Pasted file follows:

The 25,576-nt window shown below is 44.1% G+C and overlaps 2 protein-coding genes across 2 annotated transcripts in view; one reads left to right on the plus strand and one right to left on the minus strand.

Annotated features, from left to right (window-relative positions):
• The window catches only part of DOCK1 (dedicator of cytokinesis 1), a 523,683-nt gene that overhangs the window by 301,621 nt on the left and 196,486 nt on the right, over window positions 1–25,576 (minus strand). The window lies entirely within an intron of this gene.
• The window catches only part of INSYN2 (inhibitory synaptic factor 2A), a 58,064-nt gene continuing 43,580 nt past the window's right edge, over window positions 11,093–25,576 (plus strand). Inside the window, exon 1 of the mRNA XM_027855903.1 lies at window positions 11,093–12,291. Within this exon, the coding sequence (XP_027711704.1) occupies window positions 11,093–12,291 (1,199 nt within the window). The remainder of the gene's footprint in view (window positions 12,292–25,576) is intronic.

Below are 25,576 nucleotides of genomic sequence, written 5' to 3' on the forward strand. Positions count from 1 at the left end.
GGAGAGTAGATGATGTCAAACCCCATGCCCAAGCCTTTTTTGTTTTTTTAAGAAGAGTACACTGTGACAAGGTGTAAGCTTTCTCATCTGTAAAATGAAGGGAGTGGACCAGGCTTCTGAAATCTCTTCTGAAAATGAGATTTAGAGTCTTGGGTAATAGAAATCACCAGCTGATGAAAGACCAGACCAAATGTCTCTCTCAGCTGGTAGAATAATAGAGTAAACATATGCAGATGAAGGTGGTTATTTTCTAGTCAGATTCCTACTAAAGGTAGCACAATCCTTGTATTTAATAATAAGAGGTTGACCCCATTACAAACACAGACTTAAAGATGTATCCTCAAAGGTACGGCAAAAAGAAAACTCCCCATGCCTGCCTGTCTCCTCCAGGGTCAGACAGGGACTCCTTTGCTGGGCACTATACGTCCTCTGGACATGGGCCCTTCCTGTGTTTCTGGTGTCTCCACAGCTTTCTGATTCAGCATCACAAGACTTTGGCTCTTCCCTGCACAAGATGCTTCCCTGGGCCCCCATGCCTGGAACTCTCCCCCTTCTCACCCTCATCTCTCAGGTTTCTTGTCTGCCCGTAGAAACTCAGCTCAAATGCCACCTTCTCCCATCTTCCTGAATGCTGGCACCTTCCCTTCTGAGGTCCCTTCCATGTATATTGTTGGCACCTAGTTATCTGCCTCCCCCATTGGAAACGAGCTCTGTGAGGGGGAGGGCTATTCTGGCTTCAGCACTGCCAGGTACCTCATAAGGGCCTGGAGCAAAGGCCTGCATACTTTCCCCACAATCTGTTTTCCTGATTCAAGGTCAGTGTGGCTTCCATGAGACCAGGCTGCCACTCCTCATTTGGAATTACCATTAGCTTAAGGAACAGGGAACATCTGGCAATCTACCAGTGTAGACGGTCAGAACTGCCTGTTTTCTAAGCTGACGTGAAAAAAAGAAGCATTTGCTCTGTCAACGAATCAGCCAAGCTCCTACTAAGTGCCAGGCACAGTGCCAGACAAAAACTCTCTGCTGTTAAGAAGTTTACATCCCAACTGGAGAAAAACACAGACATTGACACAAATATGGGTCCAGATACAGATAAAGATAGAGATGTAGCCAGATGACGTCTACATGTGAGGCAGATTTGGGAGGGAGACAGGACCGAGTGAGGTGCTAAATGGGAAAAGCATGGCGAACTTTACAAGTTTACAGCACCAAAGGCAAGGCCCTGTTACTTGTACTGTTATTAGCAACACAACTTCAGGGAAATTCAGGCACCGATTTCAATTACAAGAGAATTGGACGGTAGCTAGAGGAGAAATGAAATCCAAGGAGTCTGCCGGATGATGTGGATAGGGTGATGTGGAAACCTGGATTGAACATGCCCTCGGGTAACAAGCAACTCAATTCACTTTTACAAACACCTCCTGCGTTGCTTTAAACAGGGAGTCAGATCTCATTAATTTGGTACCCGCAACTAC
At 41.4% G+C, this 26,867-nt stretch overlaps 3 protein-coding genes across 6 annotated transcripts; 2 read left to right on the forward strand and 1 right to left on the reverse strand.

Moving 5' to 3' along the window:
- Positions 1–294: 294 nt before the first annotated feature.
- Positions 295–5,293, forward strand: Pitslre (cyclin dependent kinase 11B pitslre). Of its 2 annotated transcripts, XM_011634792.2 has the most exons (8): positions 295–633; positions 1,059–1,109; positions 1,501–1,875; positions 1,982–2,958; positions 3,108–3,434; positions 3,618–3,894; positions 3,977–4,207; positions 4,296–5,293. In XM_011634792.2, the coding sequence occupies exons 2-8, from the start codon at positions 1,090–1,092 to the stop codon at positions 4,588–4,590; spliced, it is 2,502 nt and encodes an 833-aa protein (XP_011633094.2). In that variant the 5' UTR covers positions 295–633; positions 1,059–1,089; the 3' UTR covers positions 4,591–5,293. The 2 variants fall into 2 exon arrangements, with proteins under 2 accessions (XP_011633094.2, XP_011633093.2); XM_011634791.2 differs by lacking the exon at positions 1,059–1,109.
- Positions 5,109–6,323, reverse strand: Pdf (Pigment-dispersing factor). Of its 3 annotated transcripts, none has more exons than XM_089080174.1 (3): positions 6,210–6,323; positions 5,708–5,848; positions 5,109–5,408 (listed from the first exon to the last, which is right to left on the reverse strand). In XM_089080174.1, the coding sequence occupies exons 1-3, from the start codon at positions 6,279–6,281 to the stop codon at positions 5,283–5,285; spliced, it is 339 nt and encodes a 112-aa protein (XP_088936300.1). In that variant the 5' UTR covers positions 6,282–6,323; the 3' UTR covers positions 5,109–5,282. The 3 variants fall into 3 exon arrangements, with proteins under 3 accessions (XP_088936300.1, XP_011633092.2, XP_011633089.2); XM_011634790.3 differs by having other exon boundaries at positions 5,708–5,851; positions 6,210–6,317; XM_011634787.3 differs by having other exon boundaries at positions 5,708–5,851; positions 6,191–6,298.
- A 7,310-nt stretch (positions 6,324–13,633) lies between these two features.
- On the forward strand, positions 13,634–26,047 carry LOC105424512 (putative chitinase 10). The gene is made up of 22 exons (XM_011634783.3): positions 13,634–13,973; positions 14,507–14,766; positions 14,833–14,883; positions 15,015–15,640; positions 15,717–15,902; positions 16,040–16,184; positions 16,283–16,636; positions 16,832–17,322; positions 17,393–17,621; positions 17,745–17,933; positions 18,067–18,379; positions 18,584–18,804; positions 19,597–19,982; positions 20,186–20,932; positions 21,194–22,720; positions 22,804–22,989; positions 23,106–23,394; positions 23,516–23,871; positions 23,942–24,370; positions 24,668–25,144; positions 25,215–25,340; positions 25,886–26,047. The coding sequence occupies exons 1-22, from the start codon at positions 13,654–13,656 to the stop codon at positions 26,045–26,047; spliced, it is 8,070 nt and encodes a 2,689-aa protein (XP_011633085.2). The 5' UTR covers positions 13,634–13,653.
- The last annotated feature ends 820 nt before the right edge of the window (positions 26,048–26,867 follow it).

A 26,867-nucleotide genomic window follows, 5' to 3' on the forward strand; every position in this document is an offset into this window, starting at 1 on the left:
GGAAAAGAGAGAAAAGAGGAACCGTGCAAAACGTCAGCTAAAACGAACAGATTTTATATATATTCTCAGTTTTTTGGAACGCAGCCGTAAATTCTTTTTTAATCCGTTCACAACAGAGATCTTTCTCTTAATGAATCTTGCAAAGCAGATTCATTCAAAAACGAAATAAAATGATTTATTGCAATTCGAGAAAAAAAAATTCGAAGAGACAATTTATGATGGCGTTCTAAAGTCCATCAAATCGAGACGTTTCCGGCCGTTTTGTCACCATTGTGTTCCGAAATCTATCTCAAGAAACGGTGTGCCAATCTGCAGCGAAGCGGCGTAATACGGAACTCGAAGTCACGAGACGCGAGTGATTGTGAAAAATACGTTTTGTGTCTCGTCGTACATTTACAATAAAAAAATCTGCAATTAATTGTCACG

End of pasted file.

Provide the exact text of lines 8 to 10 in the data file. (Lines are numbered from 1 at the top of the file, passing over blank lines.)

Moving 5' to 3' along the window:
- Positions 1–294: 294 nt before the first annotated feature.
- Positions 295–5,293, forward strand: Pitslre (cyclin dependent kinase 11B pitslre). Of its 2 annotated transcripts, XM_011634792.2 has the most exons (8): positions 295–633; positions 1,059–1,109; positions 1,501–1,875; positions 1,982–2,958; positions 3,108–3,434; positions 3,618–3,894; positions 3,977–4,207; positions 4,296–5,293. In XM_011634792.2, the coding sequence occupies exons 2-8, from the start codon at positions 1,090–1,092 to the stop codon at positions 4,588–4,590; spliced, it is 2,502 nt and encodes an 833-aa protein (XP_011633094.2). In that variant the 5' UTR covers positions 295–633; positions 1,059–1,089; the 3' UTR covers positions 4,591–5,293. The 2 variants fall into 2 exon arrangements, with proteins under 2 accessions (XP_011633094.2, XP_011633093.2); XM_011634791.2 differs by lacking the exon at positions 1,059–1,109.